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Thomas v. Kowalewski

DECEMBER 28, 1956.




Appeal from the Superior Court of Cook county; the Hon. DONALD S. McKINLAY, Judge, presiding. Reversed.


Rehearing denied February 6, 1957.

This is a creditor's suit to establish a lien upon real estate, on the alternative theories of a resulting or a constructive trust, and for sale of the property in satisfaction of the judgment. The decree was in favor of plaintiff and defendants have appealed. Plaintiff has cross appealed with respect to costs.

The real estate is at the northeast corner of 51st and Throop Streets in Chicago. It is improved with a two-story brick office and apartment building. The property was acquired by Nellie Kowalewski from the Sherman State Bank on June 3, 1925. As part of the purchase price she and her husband Roman gave back a mortgage of $20,000. On June 30, 1925, they executed a second mortgage of $25,000 naming Sherman State Bank as trustee. On July 7, 1930, a $2500 check of the R.J. Kowalewski Real Estate Company, Inc., was applied upon the first mortgage.

On February 13, 1932, suit was filed in the Superior Court to foreclose the second mortgage, and the following August 4 the holders of the first mortgage sued to foreclose. Thereupon, the earlier foreclosure suit was abandoned. The decree in the first mortgage foreclosure suit was entered June 10, 1933, finding $19,080.88 due and the mortgage a prior lien on the property and its rents, issues and profits. The holders of the mortgage purchased the property at the sale under the decree on July 6, 1933. The sale was approved January 22, 1937, and a deficiency decree entered for $1,598.69. A master's deed passed to the purchasers and there was no appeal from the decree.

In 1935 the second mortgage trust deed and note were owned and held by B. Byer and were exchanged for a note made by Nellie and Roman Kowalewski for $15,748 payable to Byer or order. Plaintiff, legal owner and holder of this note, confessed judgment in October, 1940, for $21,556.65 and costs. The instant proceeding was begun November 22, 1940, to subject the property to the satisfaction of the judgment. At the time of suit title was in defendant Josephine Richards, wife of a son of Nellie and Roman Kowalewski, having been conveyed to her in 1936 by the purchasers at the sale under the foreclosure of the first mortgage.

Plaintiff's theory is that the conveyance to Josephine Richards created a resulting trust because it was purchased with funds of Nellie and Roman Kowalewski, or a constructive trust because it was the result of a conspiracy to hinder and defraud the creditors of Nellie and Roman Kowalewski, including plaintiff.

The record discloses that plaintiff's judgment became dormant in October, 1947, and was revived in April, 1950, by an original proceeding. At the time of revival, Nellie Kowalewski was dead.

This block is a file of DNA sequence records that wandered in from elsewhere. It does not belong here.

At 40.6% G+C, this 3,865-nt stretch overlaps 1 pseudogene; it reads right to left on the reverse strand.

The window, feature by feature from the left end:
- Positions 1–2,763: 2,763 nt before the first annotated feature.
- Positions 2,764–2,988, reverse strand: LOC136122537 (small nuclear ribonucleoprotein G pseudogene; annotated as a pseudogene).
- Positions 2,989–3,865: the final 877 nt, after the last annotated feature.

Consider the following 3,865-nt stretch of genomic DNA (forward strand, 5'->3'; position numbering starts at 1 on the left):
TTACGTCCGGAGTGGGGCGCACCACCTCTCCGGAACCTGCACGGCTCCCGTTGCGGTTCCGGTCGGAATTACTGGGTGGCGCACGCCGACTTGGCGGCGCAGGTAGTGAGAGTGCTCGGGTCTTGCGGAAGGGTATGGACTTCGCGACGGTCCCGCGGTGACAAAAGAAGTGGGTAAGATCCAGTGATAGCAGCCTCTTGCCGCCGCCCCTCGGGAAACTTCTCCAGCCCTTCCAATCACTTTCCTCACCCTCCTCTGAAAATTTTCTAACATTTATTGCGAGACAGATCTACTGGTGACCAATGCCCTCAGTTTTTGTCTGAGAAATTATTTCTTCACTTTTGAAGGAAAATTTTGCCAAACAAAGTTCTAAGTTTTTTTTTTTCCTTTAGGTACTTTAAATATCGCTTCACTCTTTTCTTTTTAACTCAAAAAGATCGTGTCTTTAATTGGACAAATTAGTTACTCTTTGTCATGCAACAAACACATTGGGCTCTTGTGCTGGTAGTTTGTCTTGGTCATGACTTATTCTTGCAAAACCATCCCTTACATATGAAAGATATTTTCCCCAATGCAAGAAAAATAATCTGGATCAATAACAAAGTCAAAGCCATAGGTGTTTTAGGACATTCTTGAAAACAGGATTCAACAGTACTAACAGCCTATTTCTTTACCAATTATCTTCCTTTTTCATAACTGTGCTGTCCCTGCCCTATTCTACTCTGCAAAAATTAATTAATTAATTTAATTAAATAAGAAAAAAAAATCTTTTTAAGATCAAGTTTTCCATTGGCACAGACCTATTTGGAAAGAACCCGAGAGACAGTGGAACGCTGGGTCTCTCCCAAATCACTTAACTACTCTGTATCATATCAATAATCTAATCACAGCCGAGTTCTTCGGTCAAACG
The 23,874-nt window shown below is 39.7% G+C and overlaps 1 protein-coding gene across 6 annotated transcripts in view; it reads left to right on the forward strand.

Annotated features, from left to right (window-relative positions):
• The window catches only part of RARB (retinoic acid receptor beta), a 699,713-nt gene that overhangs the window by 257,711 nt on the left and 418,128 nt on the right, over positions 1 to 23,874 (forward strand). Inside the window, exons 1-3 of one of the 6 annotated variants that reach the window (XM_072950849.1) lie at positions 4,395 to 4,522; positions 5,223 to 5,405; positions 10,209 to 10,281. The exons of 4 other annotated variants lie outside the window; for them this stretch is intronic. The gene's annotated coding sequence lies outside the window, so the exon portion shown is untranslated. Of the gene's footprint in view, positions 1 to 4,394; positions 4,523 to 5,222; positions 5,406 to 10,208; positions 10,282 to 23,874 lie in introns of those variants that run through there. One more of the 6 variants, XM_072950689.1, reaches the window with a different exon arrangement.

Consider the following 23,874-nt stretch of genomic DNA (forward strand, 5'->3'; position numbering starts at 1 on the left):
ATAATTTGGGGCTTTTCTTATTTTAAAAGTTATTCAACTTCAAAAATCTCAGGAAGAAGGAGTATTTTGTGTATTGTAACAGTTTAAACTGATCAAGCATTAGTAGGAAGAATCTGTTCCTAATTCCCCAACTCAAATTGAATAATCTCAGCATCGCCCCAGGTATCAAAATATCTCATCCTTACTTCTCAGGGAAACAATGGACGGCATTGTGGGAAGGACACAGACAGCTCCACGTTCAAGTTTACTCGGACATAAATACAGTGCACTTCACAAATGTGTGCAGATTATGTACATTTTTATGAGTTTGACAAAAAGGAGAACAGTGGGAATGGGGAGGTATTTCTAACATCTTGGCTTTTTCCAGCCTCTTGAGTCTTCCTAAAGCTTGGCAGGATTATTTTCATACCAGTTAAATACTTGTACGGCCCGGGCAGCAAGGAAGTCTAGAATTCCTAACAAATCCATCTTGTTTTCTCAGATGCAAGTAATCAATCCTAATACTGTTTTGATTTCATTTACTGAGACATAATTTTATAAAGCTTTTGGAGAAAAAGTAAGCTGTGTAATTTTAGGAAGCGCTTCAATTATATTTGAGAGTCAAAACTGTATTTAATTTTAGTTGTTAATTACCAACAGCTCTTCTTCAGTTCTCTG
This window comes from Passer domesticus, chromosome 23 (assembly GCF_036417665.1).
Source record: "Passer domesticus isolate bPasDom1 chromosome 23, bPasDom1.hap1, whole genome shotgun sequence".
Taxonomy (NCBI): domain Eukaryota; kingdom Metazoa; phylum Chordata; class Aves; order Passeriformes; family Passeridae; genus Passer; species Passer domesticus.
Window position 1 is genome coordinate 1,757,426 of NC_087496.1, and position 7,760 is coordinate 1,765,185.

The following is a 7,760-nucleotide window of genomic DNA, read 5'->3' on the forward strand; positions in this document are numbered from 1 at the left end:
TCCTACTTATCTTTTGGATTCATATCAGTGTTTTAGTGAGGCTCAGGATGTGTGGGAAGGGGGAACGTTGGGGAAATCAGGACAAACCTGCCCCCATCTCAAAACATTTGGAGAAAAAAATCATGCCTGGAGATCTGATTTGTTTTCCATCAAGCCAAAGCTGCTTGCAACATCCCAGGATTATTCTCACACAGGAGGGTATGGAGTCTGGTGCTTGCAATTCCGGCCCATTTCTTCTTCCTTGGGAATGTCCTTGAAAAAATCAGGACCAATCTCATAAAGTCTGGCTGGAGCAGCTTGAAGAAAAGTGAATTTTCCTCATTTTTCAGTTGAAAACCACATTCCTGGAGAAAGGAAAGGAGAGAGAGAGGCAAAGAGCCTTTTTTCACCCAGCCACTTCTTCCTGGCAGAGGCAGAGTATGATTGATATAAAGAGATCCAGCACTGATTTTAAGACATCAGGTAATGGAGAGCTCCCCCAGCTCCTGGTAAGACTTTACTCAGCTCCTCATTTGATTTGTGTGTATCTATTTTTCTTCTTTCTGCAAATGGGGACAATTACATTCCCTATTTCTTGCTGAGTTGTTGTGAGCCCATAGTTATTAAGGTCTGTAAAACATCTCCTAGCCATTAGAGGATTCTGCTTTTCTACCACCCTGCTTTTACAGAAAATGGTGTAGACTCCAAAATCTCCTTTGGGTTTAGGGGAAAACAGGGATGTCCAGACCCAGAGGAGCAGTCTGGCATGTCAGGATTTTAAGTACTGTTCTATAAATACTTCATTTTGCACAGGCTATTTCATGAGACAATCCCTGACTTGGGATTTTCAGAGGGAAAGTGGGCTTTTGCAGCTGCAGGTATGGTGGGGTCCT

The decree found that the conveyance to Josephine Richards was induced by her husband with funds in his hands collected as rent from the premises prior to the approval of the foreclosure sale in January, 1937; and that the conveyance resulted in a trust in favor of Nellie Kowalewski and her creditors, including plaintiff. These findings were based on a finding that the transaction was the result of an "arrangement" between Nellie Kowalewski, her son Richard, and his wife Josephine to delay and defraud the creditors and that Josephine Richards held title for the benefit of the creditors, including plaintiff. The decree ordered that plaintiff's judgment "be and is hereby declared a lien" on the property and on the legal title of Josephine Kowalewski, and that unless Richard and Josephine Kowalewski paid plaintiff $21,556.65, with interest at 5% from October 29, 1940, within thirty days, the property to be sold at public sale.

In their brief defendants pointed out that Nellie Kowalewski had died June 8, 1947, before the filing of the revival suit on February 27, 1950, that her death was not suggested nor her personal representative made a party in that suit. Her death was suggested before the master September 12, 1952, was noted in the master's report, and consequently was before the chancellor.

The question is whether Nellie Kowalewski's death prior to the revival of the judgment rendered that judgment void.

Plaintiff's original judgment was entered October, 1940. The judgment was a lien upon the real estate of Nellie Kowalewski for "seven years, and no longer." (Chap. 77, Par. 1, Ill. Rev. Stat. 1953.) The lien of the judgment expired in October, 1947, and was not revived until 1950, three years after Nellie Kowalewski's death. The revival suit was an independent proceeding in which the court had no jurisdiction of her person, neither her personal representative nor her heirs at law were made parties, and the judgment of revival is accordingly void. (Claflin v. Dunne, 129 Ill. 241, 244; State Bank of Prairie du Rocher v. Brown, 263 Ill. App. 312, 315.)

Plaintiff contends, however, that the suit to revive the judgment was superfluous because the filing of the instant creditor's suit in November of 1940 created an equitable lien at that time, and that this lien was not subject to the seven year limitation of a statutory lien and was unaffected by the death of Nellie Kowalewski. He relies upon Davidson v. Burke, 143 Ill. 139, and King v. Goodwin, 130 Ill. 102.

King v. Goodwin held that "the filing of a creditor's bill, and the service of process, creates a lien on the equitable assets of the judgment debtor" and this lien is not extinguished by the death of the defendant. The case did not determine whether a lien created by the filing of a creditor's suit is subject to the seven year limitation of statutory liens, and ...

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